You Will Pass Your Test!
Tips and tricks to pass your FCC
Amateur Radio Exam.
Disclaimer:
Some will complain that my approach does not teach anything – that
its only purpose lies in memorizing answers in order to pass the
test. My answer is “you are 100% correct”. My experience has shown
that sometimes our best and most enthusiastic operators – those who
give back to the hobby – may not know which end of the soldering
iron to hold. And conversely, some of the most technically adept
Hams are notably hard to find when there is work to be done or
Public Service events to staff. Most Hams, I think fall somewhere
in between these extremes. A good friend of mine likes to say that
there are 28 different kinds of Ham Radio, and that there’s
something there for just about anybody. My goal here is to make (or
upgrade) more Hams so that they can find out what kinds of Radio
they’re going to enjoy. And if you follow my suggestions, YOU WILL
PASS!! So here we go:
1. First and foremost, take the online practice tests.
I can’t stress this enough. Try to do at least one or two a day.
Don’t get discouraged by low scores when you’re starting out. Keep
at it and very quickly you’ll see your scores improve as you
remember the correct answers. There are several sites offering free
practice exams, as well as a few offering paid versions. I’m not
going to recommend one approach over another… I’ll leave it to your
judgment as to which is best for you.
2. The Technician and General tests have 35
questions, and the Extra has 50. You need a score of 74% to
pass. That’s 26 correct on the Tech and General, and 37 on the
Extra. But! That also means that you can get 9 wrong
and still pass Tech and General, or 13 wrong on the Extra. That’s a
key concept, and here’s why: The test question pools are arranged
in “groups” of questions on related topics. In all cases, there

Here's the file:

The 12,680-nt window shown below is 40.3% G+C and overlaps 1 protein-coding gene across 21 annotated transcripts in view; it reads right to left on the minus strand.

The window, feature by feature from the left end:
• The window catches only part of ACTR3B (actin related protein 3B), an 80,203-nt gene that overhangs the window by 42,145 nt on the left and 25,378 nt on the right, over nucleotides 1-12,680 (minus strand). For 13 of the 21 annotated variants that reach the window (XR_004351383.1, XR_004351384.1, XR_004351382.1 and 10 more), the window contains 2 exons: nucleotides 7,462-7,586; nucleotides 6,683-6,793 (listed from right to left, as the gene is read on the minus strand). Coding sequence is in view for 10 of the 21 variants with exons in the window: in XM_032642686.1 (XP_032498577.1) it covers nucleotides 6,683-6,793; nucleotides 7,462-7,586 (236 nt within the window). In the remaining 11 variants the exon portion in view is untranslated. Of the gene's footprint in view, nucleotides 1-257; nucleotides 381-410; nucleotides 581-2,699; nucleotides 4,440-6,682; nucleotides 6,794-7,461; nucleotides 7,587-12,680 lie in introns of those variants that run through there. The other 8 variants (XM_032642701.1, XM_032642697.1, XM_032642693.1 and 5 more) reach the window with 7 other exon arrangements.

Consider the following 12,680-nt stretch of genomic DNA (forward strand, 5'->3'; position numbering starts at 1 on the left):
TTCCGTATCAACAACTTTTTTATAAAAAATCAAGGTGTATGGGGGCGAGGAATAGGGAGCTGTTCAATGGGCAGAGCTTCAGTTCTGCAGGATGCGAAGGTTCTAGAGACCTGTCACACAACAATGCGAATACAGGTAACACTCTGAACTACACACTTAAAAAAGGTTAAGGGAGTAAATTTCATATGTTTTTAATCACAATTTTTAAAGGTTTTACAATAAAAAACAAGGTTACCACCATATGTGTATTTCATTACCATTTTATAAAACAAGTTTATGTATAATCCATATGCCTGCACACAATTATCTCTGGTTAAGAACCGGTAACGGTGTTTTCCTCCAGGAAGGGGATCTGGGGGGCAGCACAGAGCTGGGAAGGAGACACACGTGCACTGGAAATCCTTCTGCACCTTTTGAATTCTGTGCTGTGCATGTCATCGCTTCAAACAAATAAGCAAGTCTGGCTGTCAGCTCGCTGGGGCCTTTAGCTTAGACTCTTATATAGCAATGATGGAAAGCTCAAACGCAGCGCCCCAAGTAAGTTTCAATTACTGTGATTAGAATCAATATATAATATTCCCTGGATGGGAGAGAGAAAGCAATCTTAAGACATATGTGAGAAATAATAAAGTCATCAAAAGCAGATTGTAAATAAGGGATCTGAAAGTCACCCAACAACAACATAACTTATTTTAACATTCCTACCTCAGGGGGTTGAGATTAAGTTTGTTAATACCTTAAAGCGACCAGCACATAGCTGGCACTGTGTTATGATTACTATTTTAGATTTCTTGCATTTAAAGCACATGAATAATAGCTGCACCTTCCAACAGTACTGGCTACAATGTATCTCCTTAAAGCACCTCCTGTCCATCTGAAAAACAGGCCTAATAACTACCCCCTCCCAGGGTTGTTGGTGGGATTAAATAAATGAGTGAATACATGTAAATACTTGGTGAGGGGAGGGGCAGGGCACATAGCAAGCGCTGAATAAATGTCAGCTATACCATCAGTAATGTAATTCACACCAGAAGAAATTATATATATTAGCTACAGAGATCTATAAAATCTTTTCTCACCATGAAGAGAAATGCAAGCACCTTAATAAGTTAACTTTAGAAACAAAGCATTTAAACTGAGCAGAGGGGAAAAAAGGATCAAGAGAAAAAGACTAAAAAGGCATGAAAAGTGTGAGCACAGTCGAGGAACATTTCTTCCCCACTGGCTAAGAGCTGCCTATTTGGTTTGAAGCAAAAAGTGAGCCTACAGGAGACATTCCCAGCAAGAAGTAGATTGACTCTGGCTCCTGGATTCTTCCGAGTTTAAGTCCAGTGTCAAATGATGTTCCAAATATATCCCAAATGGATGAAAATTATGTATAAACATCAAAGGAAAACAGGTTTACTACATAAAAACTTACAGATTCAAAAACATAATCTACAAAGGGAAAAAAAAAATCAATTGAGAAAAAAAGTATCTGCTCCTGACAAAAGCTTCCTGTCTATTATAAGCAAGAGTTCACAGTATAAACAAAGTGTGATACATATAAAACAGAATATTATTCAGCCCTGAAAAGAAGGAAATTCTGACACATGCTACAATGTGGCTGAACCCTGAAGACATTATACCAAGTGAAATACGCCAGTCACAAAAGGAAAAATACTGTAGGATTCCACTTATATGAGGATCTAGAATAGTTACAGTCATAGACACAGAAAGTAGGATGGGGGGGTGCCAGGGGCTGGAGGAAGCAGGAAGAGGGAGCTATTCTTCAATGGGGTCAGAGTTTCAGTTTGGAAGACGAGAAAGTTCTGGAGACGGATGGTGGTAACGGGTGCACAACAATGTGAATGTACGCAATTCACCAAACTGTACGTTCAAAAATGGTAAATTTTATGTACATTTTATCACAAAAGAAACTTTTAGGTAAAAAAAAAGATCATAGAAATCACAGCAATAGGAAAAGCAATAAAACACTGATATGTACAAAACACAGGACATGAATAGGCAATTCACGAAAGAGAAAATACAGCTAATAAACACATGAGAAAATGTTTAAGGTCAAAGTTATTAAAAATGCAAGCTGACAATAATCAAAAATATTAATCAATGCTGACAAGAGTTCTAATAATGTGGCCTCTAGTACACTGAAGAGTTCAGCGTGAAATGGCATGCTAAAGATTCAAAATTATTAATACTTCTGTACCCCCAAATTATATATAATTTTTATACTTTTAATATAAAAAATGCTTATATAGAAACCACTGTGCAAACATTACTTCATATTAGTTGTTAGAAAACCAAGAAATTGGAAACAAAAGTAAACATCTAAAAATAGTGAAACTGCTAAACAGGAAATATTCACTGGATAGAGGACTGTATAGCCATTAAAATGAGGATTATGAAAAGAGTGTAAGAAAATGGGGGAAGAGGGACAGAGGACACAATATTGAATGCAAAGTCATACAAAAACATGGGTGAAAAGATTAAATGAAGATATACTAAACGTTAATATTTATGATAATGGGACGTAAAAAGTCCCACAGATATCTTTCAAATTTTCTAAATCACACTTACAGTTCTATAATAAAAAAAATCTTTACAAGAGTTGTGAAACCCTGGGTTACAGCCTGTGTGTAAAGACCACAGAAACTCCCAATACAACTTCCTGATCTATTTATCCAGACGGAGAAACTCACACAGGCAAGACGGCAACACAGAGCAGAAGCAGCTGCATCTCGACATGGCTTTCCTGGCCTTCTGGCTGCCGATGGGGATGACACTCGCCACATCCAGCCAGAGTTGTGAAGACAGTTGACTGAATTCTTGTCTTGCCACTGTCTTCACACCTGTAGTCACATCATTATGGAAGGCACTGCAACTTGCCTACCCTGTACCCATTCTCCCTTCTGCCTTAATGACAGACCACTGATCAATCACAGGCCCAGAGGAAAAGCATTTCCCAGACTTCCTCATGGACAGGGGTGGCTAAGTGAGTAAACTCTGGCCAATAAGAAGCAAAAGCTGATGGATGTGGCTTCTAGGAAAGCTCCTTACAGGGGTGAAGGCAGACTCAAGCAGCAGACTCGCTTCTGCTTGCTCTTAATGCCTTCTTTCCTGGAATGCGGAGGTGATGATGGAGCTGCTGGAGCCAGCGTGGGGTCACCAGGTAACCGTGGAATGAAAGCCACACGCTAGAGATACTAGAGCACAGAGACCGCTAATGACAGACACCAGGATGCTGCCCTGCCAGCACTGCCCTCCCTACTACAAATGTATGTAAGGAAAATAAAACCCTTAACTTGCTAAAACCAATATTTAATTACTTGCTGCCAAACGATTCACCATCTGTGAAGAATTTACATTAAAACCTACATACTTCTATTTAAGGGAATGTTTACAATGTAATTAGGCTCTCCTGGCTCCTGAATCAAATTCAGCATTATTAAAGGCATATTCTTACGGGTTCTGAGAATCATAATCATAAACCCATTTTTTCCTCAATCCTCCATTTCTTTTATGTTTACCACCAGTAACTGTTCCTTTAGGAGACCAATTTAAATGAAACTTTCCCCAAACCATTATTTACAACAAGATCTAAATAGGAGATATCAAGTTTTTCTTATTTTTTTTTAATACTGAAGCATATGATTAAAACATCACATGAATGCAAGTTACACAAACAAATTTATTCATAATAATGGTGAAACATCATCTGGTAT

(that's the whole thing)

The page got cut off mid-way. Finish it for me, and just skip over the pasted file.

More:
will only be one question from each group on your exam. So if there
is a topic that you just can’t grasp, put
that in your pile of 9 or 13 allowed wrong answers and concentrate
on areas where you are stronger. Of course, when you come to that
question on your exam, take a guess. There are no penalties for
wrong answers, so it’s worth taking a shot.
3. Buy the appropriate ARRL License Manual. Sometimes a
written explanation of a topic will clear up confusion and help you
to understand it. But keep in mind that our goal here is to Pass
That Test... so again, if a
particular topic is giving you trouble, don't spend too much time on
it. Go on to areas that you'll do better in.
4. For the Extra test, in particular,
there are a lot of formulas, diagrams, and math involved.
Concentrate on a few of the formulas that you can remember.
As noted above, there will only be one question from each
group, so if a particular equation gives you trouble, skip it and
move on.
5. Download the entire question pool for your exam from the
NCVEC Web Site. Make sure to get it as a Microsoft Word Document,
or plain text (NOT a pdf). The correct answer is given in
parentheses  in the example below, it is (C). Now delete all of
the wrong answers, and you are left with just the question and
correct answer, as shown. Sort of like the flashcards you used
in Grammar School, eh? Print out a copy, or two or three, and
just keep rereading them whenever you have a few spare minutes.
E5B06 (C)
How long does it take for an initial charge of 800 V DC to decrease
to 294 V DC in a 450microfarad capacitor when a 1megohm resistor